Peruvian citizens have led our team to their discoveries of Pleistocene cave faunas in the central Andes of Perú. These caves (Jatun Uchco, Departamento de Huánuco; Cueva Roselló, Departamento de Junín; and Trigo Jirka, Departamento de Huánuco) preserve numerous carnivorans (Puma, a sabercat [Smilodon populator], an unnamed large extinct felid, fox [Lycalopex sp.], hognose skunk [Conepatus sp.]), deer (cf. Pudu and cf. Hippocamelus), vicuña, an extinct horse (†Onohippidium devillei), a chinchillid rodent (cf. Lagidium), bats (Anoura, Desmodus, and Platalina), and sloths (†Megatherium, †Scelidodon, and, †Diabolotherium). Bats were found only in the lowest cave (Jatun Uchco, 2,150 m), and ungulates were found only at Cueva Roselló- the only cave studied in a region of flat terrain. Trigo Jirka preserved ancient feces of a large animal and the keratin claw of †Diabolotherium. Collagen for radiocarbon dating and DNA for phylogenetic studies have been isolated from bone from Cueva Roselló (3,875 m) and Trigo Jirka (2,700 m). Conventional radiometric ages from Cueva Roselló are 23,340 ± 120 and 22,220 ± 130 years before present and that of Trigo Jirka is 29,140 ± 260. Ancient DNA (aDNA) from †Onohippid-ium of Cueva Roselló (12° South latitude) and †Diabolotherium of Trigo Jirka (10° South) is being used in phylogenetic studies. The successful recovery of aDNA suggests that the cool temperatures, low humidity, and the shield from UV radiation of caves at high elevation can permit aDNA studies at low latitudes. Previously, such studies have been limited to latitudes greater than 35° for Pleistocene samples.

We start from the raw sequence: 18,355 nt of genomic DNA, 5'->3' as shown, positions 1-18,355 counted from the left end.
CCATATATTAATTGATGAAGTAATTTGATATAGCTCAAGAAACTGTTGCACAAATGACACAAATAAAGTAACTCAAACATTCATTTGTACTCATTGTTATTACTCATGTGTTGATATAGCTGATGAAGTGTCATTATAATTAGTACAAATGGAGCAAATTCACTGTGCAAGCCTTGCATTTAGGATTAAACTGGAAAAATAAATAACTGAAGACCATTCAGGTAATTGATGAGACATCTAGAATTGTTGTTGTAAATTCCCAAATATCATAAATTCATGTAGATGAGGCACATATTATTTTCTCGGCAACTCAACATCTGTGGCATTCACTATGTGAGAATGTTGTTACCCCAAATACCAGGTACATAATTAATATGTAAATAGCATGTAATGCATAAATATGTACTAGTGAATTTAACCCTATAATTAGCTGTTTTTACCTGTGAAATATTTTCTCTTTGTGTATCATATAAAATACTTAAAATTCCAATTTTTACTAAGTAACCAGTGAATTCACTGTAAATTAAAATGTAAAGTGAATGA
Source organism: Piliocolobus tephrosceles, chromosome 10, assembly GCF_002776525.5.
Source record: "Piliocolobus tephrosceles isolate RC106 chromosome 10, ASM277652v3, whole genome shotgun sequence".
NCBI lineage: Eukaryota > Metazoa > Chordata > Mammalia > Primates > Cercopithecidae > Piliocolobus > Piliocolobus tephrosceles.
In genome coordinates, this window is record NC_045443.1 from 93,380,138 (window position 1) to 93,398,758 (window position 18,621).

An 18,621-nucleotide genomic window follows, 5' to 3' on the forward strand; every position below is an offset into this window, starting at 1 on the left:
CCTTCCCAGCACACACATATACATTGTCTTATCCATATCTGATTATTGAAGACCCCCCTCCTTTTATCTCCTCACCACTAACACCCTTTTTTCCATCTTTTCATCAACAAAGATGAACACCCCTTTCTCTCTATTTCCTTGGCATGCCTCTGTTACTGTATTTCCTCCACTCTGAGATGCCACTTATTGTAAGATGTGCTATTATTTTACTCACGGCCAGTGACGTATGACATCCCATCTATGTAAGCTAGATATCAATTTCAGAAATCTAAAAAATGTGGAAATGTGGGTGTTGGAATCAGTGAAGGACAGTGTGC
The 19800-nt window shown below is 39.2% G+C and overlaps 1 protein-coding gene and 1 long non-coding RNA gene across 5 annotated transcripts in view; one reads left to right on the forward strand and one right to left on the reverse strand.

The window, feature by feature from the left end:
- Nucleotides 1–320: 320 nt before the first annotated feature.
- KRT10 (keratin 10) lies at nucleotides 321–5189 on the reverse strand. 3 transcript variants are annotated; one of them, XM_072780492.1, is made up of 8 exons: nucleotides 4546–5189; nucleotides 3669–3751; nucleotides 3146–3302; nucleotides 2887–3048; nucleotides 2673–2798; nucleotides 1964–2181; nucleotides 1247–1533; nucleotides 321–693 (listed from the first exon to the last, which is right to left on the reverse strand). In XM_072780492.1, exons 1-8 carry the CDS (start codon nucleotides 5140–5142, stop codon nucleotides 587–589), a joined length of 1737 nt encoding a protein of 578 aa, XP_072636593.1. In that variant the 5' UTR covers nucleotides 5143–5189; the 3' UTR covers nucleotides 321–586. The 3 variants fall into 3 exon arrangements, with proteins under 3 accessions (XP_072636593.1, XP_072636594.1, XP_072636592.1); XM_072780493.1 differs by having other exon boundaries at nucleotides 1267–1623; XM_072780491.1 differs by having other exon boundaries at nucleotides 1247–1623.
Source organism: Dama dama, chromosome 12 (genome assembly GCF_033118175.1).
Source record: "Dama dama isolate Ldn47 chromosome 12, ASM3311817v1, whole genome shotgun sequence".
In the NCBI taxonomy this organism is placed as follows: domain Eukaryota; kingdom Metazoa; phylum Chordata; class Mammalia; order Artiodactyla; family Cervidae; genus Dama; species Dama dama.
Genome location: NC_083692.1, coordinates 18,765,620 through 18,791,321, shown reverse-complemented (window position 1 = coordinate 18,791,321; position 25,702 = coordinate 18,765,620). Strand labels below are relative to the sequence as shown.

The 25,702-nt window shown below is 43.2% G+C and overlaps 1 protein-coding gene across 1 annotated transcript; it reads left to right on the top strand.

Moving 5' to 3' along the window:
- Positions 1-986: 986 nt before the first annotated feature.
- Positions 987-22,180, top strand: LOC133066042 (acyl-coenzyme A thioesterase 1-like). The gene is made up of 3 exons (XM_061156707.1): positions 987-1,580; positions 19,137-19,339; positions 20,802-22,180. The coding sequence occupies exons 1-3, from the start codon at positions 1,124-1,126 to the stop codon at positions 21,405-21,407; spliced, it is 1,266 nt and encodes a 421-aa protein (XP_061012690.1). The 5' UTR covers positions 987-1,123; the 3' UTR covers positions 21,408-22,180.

- Ancient dna
- Cave fauna
- Great american biotic interchange
- Radiocarbon ages
- South american mammals